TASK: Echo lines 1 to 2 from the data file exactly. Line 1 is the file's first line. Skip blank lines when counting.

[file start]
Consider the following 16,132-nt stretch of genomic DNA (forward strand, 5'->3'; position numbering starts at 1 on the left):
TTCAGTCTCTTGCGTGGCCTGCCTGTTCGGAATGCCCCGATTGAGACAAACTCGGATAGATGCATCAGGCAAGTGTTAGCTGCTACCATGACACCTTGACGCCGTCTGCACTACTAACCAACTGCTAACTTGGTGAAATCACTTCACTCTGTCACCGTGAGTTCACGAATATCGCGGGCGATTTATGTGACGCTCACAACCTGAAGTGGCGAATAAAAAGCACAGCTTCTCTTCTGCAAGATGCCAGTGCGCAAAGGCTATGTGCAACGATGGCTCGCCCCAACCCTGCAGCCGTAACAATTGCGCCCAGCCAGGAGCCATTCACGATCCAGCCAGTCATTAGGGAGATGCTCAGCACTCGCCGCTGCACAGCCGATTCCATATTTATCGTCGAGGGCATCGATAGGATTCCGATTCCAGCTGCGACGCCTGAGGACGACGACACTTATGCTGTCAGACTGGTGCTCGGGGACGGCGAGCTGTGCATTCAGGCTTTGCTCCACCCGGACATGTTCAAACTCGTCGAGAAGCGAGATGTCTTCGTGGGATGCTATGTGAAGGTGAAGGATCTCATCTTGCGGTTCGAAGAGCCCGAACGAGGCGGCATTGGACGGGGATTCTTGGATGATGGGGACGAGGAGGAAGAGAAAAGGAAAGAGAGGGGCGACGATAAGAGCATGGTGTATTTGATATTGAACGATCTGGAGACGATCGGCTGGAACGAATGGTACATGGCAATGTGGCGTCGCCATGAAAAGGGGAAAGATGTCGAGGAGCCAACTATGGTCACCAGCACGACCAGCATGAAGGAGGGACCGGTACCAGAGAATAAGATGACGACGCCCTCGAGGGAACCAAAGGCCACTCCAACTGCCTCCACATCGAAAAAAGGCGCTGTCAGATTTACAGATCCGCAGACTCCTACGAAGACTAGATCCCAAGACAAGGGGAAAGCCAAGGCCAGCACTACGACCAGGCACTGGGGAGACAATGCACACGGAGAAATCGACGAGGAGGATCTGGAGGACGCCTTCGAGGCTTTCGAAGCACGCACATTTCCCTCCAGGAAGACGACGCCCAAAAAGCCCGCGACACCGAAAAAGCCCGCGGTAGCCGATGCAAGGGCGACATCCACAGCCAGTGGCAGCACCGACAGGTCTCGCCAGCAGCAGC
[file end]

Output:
Consider the following 16,132-nt stretch of genomic DNA (forward strand, 5'->3'; position numbering starts at 1 on the left):
TTCAGTCTCTTGCGTGGCCTGCCTGTTCGGAATGCCCCGATTGAGACAAACTCGGATAGATGCATCAGGCAAGTGTTAGCTGCTACCATGACACCTTGACGCCGTCTGCACTACTAACCAACTGCTAACTTGGTGAAATCACTTCACTCTGTCACCGTGAGTTCACGAATATCGCGGGCGATTTATGTGACGCTCACAACCTGAAGTGGCGAATAAAAAGCACAGCTTCTCTTCTGCAAGATGCCAGTGCGCAAAGGCTATGTGCAACGATGGCTCGCCCCAACCCTGCAGCCGTAACAATTGCGCCCAGCCAGGAGCCATTCACGATCCAGCCAGTCATTAGGGAGATGCTCAGCACTCGCCGCTGCACAGCCGATTCCATATTTATCGTCGAGGGCATCGATAGGATTCCGATTCCAGCTGCGACGCCTGAGGACGACGACACTTATGCTGTCAGACTGGTGCTCGGGGACGGCGAGCTGTGCATTCAGGCTTTGCTCCACCCGGACATGTTCAAACTCGTCGAGAAGCGAGATGTCTTCGTGGGATGCTATGTGAAGGTGAAGGATCTCATCTTGCGGTTCGAAGAGCCCGAACGAGGCGGCATTGGACGGGGATTCTTGGATGATGGGGACGAGGAGGAAGAGAAAAGGAAAGAGAGGGGCGACGATAAGAGCATGGTGTATTTGATATTGAACGATCTGGAGACGATCGGCTGGAACGAATGGTACATGGCAATGTGGCGTCGCCATGAAAAGGGGAAAGATGTCGAGGAGCCAACTATGGTCACCAGCACGACCAGCATGAAGGAGGGACCGGTACCAGAGAATAAGATGACGACGCCCTCGAGGGAACCAAAGGCCACTCCAACTGCCTCCACATCGAAAAAAGGCGCTGTCAGATTTACAGATCCGCAGACTCCTACGAAGACTAGATCCCAAGACAAGGGGAAAGCCAAGGCCAGCACTACGACCAGGCACTGGGGAGACAATGCACACGGAGAAATCGACGAGGAGGATCTGGAGGACGCCTTCGAGGCTTTCGAAGCACGCACATTTCCCTCCAGGAAGACGACGCCCAAAAAGCCCGCGACACCGAAAAAGCCCGCGGTAGCCGATGCAAGGGCGACATCCACAGCCAGTGGCAGCACCGACAGGTCTCGCCAGCAGCAGC